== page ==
Also, notice from the guitar chord diagrams I provided ONLY the following notes: D, F, A, and C are present. If you have another note, such as an E or Bb note, it is no longer a D minor 7 chord!

That being said, you can have multiple D F A C notes, as shown in the chord diagrams, and they can be in any order. Listen how the different voicings sound, they are the same but slightly different. Think of it as different shades of the same color.

Now, you know how to play the Dm7 guitar chord in many different positions, focus on memorizing a few voicings, and then put them to practice by playing songs that use the Dm7. I have listed various songs below for you to check out.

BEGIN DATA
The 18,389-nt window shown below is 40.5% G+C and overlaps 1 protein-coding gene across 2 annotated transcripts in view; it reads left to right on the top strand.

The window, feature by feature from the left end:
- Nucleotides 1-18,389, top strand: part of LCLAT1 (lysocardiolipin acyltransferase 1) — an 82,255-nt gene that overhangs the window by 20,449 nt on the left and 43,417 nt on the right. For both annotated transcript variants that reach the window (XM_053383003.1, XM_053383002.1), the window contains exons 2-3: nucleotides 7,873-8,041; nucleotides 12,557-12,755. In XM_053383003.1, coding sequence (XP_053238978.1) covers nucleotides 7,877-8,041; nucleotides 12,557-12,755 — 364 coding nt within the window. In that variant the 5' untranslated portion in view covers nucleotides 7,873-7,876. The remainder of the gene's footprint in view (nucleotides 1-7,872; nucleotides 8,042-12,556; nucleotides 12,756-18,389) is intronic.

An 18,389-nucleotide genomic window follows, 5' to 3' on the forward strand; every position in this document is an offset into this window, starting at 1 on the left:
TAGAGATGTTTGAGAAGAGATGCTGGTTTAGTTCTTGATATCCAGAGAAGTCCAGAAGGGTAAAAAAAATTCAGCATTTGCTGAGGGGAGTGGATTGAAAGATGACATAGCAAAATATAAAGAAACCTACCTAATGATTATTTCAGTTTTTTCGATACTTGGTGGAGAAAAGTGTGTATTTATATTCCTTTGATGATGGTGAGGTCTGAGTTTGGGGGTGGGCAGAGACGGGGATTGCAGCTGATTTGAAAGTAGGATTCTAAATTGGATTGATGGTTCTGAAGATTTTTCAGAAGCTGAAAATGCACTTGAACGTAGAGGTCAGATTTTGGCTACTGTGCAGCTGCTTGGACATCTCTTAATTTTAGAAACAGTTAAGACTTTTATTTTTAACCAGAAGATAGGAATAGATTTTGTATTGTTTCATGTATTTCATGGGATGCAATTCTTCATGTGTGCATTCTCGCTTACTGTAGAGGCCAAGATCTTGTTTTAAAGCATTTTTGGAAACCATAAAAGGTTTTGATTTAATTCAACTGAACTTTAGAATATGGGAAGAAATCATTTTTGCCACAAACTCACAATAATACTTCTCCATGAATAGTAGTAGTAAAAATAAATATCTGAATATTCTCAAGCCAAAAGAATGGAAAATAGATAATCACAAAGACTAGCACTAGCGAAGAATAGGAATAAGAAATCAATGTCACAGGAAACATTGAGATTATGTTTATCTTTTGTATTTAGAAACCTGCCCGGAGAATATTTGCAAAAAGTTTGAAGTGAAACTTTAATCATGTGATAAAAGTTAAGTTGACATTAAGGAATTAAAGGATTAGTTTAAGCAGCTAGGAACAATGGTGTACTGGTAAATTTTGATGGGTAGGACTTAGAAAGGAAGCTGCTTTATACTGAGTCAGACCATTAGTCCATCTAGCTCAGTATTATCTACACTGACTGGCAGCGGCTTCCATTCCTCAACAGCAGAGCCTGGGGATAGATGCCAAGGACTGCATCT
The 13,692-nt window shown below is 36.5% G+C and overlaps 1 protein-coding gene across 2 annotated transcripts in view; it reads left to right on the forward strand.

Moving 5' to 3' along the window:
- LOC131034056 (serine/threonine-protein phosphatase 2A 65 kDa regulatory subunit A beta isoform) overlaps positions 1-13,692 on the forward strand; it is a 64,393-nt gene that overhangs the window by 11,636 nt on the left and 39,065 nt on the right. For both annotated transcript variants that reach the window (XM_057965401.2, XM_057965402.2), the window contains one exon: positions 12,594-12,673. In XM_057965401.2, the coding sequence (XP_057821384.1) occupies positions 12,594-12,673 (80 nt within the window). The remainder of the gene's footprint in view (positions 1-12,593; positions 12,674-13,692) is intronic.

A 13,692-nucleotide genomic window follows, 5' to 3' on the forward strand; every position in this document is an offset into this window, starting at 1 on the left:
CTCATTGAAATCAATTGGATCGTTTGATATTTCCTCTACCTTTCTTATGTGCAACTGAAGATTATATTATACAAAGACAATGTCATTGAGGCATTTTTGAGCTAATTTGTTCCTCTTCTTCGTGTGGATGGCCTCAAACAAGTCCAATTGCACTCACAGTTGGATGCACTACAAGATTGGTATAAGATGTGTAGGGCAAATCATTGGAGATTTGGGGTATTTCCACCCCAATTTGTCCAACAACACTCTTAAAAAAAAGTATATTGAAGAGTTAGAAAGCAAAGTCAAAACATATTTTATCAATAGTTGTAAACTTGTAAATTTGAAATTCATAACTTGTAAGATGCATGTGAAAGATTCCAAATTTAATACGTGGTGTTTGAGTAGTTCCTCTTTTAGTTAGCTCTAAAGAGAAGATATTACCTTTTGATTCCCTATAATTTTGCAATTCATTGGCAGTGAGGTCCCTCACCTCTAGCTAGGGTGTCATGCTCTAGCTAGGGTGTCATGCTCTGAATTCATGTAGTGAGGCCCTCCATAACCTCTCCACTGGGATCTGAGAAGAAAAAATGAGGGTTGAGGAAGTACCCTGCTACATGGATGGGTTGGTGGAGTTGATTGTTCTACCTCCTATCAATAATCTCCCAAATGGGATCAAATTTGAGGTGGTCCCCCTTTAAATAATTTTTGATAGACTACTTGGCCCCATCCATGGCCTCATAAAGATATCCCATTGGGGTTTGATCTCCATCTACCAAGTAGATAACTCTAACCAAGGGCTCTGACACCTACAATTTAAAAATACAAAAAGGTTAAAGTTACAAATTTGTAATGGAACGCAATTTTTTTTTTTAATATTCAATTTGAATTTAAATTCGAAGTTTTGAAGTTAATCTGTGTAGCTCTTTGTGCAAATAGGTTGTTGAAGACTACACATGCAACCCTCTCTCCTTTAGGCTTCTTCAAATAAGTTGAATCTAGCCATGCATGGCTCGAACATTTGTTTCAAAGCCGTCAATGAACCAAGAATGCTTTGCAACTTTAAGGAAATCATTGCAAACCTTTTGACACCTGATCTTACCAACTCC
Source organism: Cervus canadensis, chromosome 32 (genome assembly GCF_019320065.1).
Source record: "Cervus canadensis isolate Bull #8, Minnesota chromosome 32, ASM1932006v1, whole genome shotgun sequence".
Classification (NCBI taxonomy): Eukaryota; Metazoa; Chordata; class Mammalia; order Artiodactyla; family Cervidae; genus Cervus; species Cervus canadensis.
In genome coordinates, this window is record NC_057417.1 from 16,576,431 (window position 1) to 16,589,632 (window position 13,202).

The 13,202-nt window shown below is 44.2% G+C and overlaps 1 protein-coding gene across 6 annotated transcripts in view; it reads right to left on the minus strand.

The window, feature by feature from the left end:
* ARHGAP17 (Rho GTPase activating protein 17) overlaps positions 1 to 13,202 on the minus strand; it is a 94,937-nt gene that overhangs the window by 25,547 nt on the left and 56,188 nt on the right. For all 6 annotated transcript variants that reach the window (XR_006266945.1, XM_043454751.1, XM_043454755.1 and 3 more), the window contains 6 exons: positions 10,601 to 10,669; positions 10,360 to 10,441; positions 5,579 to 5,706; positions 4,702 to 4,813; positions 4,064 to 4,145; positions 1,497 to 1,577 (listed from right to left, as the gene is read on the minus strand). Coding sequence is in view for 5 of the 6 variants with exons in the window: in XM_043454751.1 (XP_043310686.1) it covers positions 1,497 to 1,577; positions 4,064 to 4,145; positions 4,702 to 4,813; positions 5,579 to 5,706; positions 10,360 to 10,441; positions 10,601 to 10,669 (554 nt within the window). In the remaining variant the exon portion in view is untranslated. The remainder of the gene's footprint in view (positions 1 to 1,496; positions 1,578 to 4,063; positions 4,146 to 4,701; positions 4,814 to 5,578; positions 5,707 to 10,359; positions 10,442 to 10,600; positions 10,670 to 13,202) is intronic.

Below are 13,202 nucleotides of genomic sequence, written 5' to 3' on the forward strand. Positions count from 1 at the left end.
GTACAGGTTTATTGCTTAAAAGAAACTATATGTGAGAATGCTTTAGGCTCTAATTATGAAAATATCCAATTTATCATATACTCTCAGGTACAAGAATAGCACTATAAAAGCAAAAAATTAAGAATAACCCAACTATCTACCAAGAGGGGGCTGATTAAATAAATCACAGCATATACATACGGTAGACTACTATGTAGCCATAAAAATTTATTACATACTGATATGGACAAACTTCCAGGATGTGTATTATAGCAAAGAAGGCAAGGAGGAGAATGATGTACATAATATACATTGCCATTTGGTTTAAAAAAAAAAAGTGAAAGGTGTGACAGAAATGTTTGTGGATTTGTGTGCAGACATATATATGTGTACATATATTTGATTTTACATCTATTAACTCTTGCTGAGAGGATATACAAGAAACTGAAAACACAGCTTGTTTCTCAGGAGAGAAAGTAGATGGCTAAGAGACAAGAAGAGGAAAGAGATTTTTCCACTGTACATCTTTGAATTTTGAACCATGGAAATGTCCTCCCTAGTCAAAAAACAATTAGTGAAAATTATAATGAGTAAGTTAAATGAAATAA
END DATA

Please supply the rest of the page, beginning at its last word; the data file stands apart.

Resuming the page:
How to use the Bm7 guitar chord

By now, you've learned there are different types of guitar chords, but there are also different types of seventh chords! There are minor seventh, dominant seventh (sometimes called a dominant chord), major seventh, & minor major seventh chords...

The Dm7 chord can be used as a chord substitution for the D minor chord. For example, In the key of C major, the basic chords are C, Dm, Em, G, Am, Bdim, and F chords.

If we take a chord progression like C G Dm F, we can create a way to make the music flow even smoother by playing C G Dm7 F.

The reason is that the Dm7 adds an F note, and the F major chord uses note F A C. These two chords share two common tones. Dm7 (D F A C) and F major (F A C).

If you need help learning other chords mentioned or want to learn the theory of these other guitar chords, click here to go to the chord library.